‘Leave the BS in the past’: Why many publishers aren’t mourning the death of the third-party cookie

In times of crisis, a problem shared can often be a problem halved.

Publishers are not short of challenges at the moment, with the imminent demise of the third-party cookie floating up to somewhere near the top of the list of concerns. While publishers have long talked about diversifying their digital revenue beyond display ads, Google’s announcement in January that it’ll remove support for third-party cookies within two years demonstrated that it’s really now time for publishers to walk the walk.

Rather than just being beholden to large platforms and browser companies to come up with a solution to the cookie conundrum some publishing executives at Digiday’s Digital Publishing Summit Europe in Croatia last week put forward more of a gung-ho attitude and vowed to work better together.

Publishing alliances have previously had a rocky history — but times have changed.

“I think publisher alliances will work now or have the opportunity to work now just because people are almost forced to do it,” said Jessica Barrett, director of programmatic and commercial innovation at the Financial Times. “If it’s a matter of your company going under or you have to work with your competitor, you’re going to work together.”

While Barrett was largely referring here to small-and mid-sized publishers in countries like Germany or Switzerland (where alliances are starting to gain some traction,) working with competitors could potentially make sense for larger companies like the FT in markets where it isn’t so dominant. A digital-subscription bundle between the FT and a publication like Economist could work in the U.S., Barrett offered as a hypothetical example.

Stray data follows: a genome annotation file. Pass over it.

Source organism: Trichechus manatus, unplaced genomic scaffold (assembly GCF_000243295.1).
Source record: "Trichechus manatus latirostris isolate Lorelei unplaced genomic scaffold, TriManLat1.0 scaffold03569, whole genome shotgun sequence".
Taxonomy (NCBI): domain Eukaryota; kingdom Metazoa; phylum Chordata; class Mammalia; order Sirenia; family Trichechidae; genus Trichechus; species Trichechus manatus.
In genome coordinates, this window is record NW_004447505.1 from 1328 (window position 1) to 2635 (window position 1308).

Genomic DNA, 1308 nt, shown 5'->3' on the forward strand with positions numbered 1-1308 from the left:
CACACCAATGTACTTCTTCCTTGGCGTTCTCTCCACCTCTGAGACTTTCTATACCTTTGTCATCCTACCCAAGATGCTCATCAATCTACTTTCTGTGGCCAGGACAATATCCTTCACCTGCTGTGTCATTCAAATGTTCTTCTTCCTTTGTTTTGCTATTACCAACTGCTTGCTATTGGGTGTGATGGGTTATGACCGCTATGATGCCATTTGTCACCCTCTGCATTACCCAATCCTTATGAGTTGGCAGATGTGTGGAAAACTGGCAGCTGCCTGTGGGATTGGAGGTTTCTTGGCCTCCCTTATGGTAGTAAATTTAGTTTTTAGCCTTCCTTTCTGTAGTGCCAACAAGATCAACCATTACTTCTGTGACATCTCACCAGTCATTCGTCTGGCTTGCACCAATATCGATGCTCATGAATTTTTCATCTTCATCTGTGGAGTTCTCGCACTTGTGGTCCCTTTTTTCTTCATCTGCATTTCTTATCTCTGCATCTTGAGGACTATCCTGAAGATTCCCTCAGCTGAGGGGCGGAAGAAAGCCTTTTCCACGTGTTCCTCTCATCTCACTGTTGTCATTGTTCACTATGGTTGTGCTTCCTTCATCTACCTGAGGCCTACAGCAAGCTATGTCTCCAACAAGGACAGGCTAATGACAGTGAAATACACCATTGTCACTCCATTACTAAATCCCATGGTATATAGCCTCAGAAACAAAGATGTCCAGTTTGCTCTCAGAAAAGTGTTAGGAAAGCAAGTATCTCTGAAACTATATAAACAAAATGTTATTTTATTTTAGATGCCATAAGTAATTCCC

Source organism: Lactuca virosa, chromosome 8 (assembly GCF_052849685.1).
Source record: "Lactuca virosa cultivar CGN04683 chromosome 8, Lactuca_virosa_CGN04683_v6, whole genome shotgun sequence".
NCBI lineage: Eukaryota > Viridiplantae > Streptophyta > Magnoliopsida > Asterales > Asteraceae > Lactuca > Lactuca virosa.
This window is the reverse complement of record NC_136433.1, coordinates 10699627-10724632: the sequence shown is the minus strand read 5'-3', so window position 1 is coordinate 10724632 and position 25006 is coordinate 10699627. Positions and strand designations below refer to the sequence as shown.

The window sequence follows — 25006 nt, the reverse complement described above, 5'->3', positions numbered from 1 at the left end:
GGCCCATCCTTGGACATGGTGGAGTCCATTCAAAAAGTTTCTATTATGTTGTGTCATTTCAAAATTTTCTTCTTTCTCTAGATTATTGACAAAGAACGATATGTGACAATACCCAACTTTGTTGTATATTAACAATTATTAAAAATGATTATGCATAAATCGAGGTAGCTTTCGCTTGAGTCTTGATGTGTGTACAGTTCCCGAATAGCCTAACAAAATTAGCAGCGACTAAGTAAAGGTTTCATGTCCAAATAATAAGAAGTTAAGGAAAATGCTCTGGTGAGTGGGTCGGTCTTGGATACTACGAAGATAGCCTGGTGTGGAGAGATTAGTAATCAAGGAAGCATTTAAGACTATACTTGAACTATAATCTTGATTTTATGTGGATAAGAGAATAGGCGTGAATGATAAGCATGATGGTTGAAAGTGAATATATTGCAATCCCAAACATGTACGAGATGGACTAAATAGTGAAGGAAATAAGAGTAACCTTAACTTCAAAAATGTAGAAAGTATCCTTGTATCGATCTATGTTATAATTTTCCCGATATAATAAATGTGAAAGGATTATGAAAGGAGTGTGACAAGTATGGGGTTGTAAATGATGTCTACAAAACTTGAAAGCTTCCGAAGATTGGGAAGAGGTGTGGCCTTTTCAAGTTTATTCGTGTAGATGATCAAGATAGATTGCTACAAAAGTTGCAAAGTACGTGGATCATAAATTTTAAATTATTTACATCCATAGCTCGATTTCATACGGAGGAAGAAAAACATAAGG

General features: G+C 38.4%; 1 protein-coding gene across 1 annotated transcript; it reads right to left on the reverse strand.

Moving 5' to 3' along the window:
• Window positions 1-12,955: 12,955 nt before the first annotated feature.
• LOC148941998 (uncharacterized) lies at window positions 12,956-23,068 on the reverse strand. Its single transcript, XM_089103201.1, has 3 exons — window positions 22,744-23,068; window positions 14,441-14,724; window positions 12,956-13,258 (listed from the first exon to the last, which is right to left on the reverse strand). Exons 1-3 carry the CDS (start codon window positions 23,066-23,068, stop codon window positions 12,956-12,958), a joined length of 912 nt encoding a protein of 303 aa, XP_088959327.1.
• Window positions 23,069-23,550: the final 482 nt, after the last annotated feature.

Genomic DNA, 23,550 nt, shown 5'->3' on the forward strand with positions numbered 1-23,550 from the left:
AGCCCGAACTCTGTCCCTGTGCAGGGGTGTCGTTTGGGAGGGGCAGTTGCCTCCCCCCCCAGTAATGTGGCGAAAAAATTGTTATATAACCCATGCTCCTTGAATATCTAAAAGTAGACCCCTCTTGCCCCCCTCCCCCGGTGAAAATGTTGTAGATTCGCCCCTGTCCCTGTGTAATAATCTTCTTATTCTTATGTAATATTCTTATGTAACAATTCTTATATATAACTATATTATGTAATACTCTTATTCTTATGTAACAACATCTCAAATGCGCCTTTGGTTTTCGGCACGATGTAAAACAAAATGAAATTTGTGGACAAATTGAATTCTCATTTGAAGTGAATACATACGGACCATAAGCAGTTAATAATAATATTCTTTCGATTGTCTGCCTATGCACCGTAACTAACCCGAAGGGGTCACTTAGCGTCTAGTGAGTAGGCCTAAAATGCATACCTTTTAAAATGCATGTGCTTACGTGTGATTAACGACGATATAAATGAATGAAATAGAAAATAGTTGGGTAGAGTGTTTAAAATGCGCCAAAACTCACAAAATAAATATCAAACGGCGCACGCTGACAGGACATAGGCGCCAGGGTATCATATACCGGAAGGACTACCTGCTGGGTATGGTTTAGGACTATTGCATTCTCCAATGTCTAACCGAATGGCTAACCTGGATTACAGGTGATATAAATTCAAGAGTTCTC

Publishers also encouraged cooperation between each other in less formal ways, including when it comes to educating buyers about why premium websites are a more attractive and effective place to advertise than the long tail of the web.

Education might be important on the reader side, too, as more publishers move to encourage users to register with their sites as third-party cookies denigrate.

“People don’t have a problem with having to be logged into Facebook, that seems normal,” George Bouras, programmatic platforms and data manager at tech publisher IDG. “It would be really powerful if loads of publishers got together and said … you have to give us your email address and this is why, and you do so with other elements of your digital life.”

Ultimately, rather than focusing on short-term, technical cookie workarounds that could ultimately get blocked again by browsers once they cotton on anyway (remember the game of whack-a-mole between Criteo and Apple’s Intelligent Tracking Prevention?) publishers encouraged each other to think more broadly about what should come next.

Perhaps life after the third-party cookie will look like life before the third-party cookie. And maybe that’s not such a bad thing.

“The industry was fine before programmatic came along, and we’d be fine without it. I’ve worked in programmatic for ~10 years, and while it has certainly advanced our industry in certain areas (like automation — remember faxing IOs?), it has also become a largely unregulated, overly-complex dumpster fire,” The FT’s Barrett wrote on LinkedIn earlier this week. “Let’s keep the best parts of programmatic and leave the BS in the past.”


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